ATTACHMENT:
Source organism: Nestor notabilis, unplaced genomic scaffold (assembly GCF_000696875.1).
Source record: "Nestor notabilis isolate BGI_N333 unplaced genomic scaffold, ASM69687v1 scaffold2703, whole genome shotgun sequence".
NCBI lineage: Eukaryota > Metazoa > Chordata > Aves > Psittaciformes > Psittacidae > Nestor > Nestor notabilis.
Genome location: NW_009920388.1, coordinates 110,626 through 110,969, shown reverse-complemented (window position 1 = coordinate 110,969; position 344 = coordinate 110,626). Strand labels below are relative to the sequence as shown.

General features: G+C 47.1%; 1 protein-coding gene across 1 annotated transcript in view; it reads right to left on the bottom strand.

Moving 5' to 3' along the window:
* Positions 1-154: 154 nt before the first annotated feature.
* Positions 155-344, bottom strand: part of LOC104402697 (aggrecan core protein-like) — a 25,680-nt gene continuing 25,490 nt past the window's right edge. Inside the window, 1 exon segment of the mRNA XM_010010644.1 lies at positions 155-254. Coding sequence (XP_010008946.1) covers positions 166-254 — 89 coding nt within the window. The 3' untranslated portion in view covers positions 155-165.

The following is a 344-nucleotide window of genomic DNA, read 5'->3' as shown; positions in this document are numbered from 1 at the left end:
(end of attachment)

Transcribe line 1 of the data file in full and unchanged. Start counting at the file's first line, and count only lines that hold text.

Source organism: Nestor notabilis, unplaced genomic scaffold (assembly GCF_000696875.1).